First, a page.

Hack The Box: Heist

Jump Ahead: EnumUserRootResources


To solve this machine, we begin by enumerating ports with nmap – getting 5 open ports. Checking out the webserver on port 80, we are forwarded to /issues.php. From here we are able to login as a guest and obtain usernames and hashed passwords by opening the attachment. Seeing that a user named hazard made a post, and we have passwords (which we cracked), we use lookupsid.py from Impacket to bruteforce SIDs to get other usernames on the box. Using a WinRM exploit, we are able to get a shell on the box as chase where we get user.txt. Enumerating the box, we see Firefox is running. We then dump its memory to get the credentials of administrator. Using these credentials, we log back in through WinRM to get root.txt.


Like all machines, we begin by enumerating open ports with nmap. Doing so, we see there are 5 ports open.

# Nmap 7.80 scan initiated Fri Sep 20 09:13:31 2019 as: nmap -p 80,135,445,5985,49668 -A -oA scans/nmap-tcp-scripts
Nmap scan report for
Host is up (0.055s latency).

80/tcp    open  http          Microsoft IIS httpd 10.0
| http-cookie-flags: 
|   /: 
|_      httponly flag not set
| http-methods: 
|_  Potentially risky methods: TRACE
|_http-server-header: Microsoft-IIS/10.0
| http-title: Support Login Page
|_Requested resource was login.php
135/tcp   open  msrpc         Microsoft Windows RPC
445/tcp   open  microsoft-ds?
5985/tcp  open  http          Microsoft HTTPAPI httpd 2.0 (SSDP/UPnP)
|_http-server-header: Microsoft-HTTPAPI/2.0
|_http-title: Not Found
49668/tcp open  msrpc         Microsoft Windows RPC
Warning: OSScan results may be unreliable because we could not find at least 1 open and 1 closed port
OS fingerprint not ideal because: Missing a closed TCP port so results incomplete
No OS matches for host
Network Distance: 2 hops
Service Info: OS: Windows; CPE: cpe:/o:microsoft:windows

Host script results:
|_clock-skew: -13m46s
| smb2-security-mode: 
|   2.02: 
|_    Message signing enabled but not required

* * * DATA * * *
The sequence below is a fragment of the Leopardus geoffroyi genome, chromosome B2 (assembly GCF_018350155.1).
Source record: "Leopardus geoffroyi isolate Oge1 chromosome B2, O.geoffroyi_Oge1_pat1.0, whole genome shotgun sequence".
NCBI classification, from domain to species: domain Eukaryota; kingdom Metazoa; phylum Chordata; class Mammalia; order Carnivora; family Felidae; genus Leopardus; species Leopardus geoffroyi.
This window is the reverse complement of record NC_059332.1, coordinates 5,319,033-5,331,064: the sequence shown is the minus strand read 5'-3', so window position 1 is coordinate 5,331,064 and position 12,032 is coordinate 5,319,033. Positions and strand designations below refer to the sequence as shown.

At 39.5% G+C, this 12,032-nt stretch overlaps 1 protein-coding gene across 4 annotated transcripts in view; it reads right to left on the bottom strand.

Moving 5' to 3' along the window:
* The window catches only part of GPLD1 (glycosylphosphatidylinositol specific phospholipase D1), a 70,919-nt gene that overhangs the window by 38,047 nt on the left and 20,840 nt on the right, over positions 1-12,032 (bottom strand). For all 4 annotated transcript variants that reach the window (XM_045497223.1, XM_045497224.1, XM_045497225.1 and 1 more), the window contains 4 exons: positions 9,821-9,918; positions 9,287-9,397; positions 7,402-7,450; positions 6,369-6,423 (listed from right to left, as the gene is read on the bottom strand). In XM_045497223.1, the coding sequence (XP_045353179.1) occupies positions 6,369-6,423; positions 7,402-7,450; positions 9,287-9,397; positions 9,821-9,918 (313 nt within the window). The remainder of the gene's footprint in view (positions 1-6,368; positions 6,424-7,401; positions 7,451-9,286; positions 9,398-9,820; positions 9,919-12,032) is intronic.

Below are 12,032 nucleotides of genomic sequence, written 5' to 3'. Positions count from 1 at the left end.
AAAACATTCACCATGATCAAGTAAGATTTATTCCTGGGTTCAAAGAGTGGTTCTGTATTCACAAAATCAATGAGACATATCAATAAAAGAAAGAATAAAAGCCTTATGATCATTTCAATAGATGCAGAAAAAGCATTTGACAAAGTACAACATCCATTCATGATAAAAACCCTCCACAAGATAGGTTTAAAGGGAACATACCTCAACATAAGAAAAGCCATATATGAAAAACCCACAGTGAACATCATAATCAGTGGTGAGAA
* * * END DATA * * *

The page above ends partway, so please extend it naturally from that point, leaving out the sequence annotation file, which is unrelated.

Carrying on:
| smb2-time: 
|   date: 2019-09-20T14:00:46
|_  start_date: N/A

TRACEROUTE (using port 135/tcp)
1   54.78 ms
2   55.19 ms

OS and Service detection performed. Please report any incorrect results at https://nmap.org/submit/ .
# Nmap done at Fri Sep 20 09:15:12 2019 -- 1 IP address (1 host up) scanned in 100.81 seconds

Getting User

Going to the webserver on port 80, we are redirected to Here we are presented with a login interface where we have an option to login as guest.

Clicking the option to login as guest, we are redirected to, where we can read a chat thread between Hazard and Support Admin. We also see Hazard uploaded an attachment for what we assume is a Cisco router configuration. Opening the attachment, we can see the router configuration, as well as potential usernames, and hashed passwords. Using hashcat and the web, we are able to crack these.

Because we now have potential usernames and passwords, we can attempt to bruteforce further usernames from the system. To accomplish this, we can use Impacket’s lookupsid.py. This tells us there are 3 other users on the machine – support, Chase, and Jason.

lookupsid.py hazard@
#password plaintext of $1$pdQG$o8nrSzsGXeaduXrjlvKc91

Now that we have found additional usernames for the system, we are able to use WinRM on port 5985 to get a shell on the box as Chase. After doing so, we are able to read the contents of user.txt.

Getting Root

Looking at the running processes on the machine, we see that Firefox is running. By uploading procdump (SysInternals) to the machine, we can dump the memory of the process to potentially get more information. Because we aren’t sure which process would have what we need, we can start by dumping the one with the highest CPU usage.

Remembering the request parameters to the login interface from the webserver, we can grep the memory dump for login_username= to try to gain additional credentials.

cat dump.dmp | select-string login_username=

Doing so, we have retrieved the credentials for an admin user.

Trying the password for the administrator user, we are able to get another WinRM shell and get root.txt.

Thank you for taking the time to read my write-up. I am interested in other ways this machine has been solved. Feel free to reach out to me and we can discuss it. Thanks!